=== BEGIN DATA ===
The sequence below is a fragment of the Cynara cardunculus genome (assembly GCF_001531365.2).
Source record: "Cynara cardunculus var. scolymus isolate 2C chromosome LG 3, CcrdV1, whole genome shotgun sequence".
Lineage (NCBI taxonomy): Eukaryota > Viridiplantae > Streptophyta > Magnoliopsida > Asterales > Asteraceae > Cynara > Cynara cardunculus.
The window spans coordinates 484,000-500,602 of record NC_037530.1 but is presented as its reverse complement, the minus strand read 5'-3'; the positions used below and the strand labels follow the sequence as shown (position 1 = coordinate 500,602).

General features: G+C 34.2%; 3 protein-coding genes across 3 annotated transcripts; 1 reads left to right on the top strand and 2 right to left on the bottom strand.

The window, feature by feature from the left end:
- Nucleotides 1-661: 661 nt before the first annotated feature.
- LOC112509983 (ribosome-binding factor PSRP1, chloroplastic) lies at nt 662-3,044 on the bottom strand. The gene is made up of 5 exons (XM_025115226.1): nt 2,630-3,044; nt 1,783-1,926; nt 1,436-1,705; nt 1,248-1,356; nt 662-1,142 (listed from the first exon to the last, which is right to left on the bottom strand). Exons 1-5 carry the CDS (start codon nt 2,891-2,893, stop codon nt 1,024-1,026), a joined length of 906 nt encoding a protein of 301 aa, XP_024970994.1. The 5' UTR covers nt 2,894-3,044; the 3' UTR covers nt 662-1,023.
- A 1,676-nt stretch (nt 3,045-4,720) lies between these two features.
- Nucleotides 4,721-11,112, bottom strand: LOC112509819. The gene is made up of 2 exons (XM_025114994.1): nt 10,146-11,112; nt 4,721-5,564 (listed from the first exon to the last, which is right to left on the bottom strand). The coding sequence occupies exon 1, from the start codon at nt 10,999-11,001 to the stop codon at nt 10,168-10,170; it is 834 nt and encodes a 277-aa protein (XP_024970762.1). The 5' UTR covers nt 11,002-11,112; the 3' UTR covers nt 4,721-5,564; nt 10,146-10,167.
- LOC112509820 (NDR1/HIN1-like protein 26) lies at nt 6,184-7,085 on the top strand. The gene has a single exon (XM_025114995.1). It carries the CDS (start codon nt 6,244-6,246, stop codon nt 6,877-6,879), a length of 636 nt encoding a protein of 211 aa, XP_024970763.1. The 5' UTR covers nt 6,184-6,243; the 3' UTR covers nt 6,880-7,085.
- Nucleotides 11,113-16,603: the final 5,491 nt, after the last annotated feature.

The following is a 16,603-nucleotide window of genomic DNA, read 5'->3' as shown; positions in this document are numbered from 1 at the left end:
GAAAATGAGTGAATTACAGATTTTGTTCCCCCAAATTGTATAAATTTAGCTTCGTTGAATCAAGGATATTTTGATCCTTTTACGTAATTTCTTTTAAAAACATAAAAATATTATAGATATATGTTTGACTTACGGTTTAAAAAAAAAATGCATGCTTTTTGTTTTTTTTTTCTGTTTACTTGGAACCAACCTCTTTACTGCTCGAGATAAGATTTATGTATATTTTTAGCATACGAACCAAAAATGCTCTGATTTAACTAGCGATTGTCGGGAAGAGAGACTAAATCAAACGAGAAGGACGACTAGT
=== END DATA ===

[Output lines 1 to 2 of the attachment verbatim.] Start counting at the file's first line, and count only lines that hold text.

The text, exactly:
The sequence below is a fragment of the Cynara cardunculus genome (assembly GCF_001531365.2).
Source record: "Cynara cardunculus var. scolymus isolate 2C chromosome LG 3, CcrdV1, whole genome shotgun sequence".